From the minute I set foot in Wales, I felt something beyond anything I’d ever experienced before, including that recent excursion at Stonehenge. I’ve always believed in the supernatural, the spiritual, I’ve seen ghosts and Wales was…I don’t know what Wales was, but it changed my life completely in those few moments.
It was piercing, this strong feeling that permeated every fiber of my being. I felt an ache, a calling to me as if I’d returned to a home I never knew. There was something special and the word special wasn’t enough to describe the wonder. In that moment, I became Welsh in my own way. Something mystical changed in me. Magical.
It set me on a path of a mental immersion into Wales, the Welsh people, the land, the culture, even the language. It was through the language many years later that I met a native speaker who helped me translate some fiction I was writing and through that friendship that he was able to guide me where to go when the sudden opportunity to travel appeared, and this was a key in one of those not-coincidences. He recommended Caernarfon and visiting its castle. This suggestion shaped my whole trip. I stayed at a hostel within the remaining walls of the walled town. Emerging out from under the stone arch onto the Promenade, sniffing the sea air of the Menai Strait, turning just a tiny bit left, and there, right there in front of me was the huge stone wall of one of the towers of the Castle. It was spectacular.
While Caernarfon Castle is in Wales, it is not a Welsh castle; it was not built by the medieval Welsh. A few days later, upon leaving Caernarfon I went to a truly Welsh castle, Dolwyddelan. While the castle wasn’t there at the time, this was the land where Llywelyn the Great was born and grew up in the 11th century. This was one of his many strongholds where he commanded most of Gwynedd, in the North of Wales. He built the castle in the 13th century and over the years it has been added to and restored until finally falling into disrepair.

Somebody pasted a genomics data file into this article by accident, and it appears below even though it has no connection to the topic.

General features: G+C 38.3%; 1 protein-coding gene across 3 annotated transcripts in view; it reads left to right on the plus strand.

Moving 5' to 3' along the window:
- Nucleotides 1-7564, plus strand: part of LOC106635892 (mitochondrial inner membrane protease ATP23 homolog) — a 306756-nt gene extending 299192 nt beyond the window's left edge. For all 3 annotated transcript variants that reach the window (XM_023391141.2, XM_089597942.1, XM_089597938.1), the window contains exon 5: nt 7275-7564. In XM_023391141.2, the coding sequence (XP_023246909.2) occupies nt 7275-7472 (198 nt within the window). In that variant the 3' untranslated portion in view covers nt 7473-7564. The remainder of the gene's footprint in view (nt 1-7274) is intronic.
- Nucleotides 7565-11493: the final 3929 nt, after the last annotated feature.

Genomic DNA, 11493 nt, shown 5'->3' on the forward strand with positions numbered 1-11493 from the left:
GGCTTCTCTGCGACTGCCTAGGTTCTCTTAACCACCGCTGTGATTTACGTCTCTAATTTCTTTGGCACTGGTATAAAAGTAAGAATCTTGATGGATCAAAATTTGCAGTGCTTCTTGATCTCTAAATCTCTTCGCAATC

The mist and the rain of that day only added to the mystery and the mystical. Everything is green and there are gatherings of sheep in every corner of every field or so it seems. Some were so close to the road that I thought the car would hit one or two and I honestly don’t know how they were missed. They were close enough to touch their wool from the window.
In the interim, between this solo adventure in 2009 and our family visit in 2017, I went through some emotional upheaval and through that (a much longer story than what will fit here) I joined the Catholic Church, going through the RCIA program and receiving all the sacraments of to become fully joined with the church. Like the 2009 trip to Wales, my path as a Catholic was filled with an open mind and no regrets; no second thoughts about my conversion. It is the only thing I’ve done in my life that did not foster second thoughts and questions of my conviction. That in itself was an important sign in support of my choice.
But the coincidences were not through with me yet.
While going through the RCIA process, I had need to choose a saint for confirmation. It became my predisposition to find a Welsh saint. There are not that many but I felt strongly about my Welsh connection. I had narrowed my decision down to three saints (one of whom was Welsh) and in choosing St. Elen, her patronage of travelers and introducing the monastic church to Wales were both high on my list to affirming that she was who I wanted the connection through my confirmation. There were two things that really sealed it for me. The first was something that should have stood out to me from the start and that is that Ellen is my mother’s middle name. How I didn’t see it from the beginning is beyond me. The second is how the saint is known in Wales: as St. Elen of Caernarfon.
That place I’d never heard of before my friend suggested it seemingly out of the blue.
It only cemented my choice.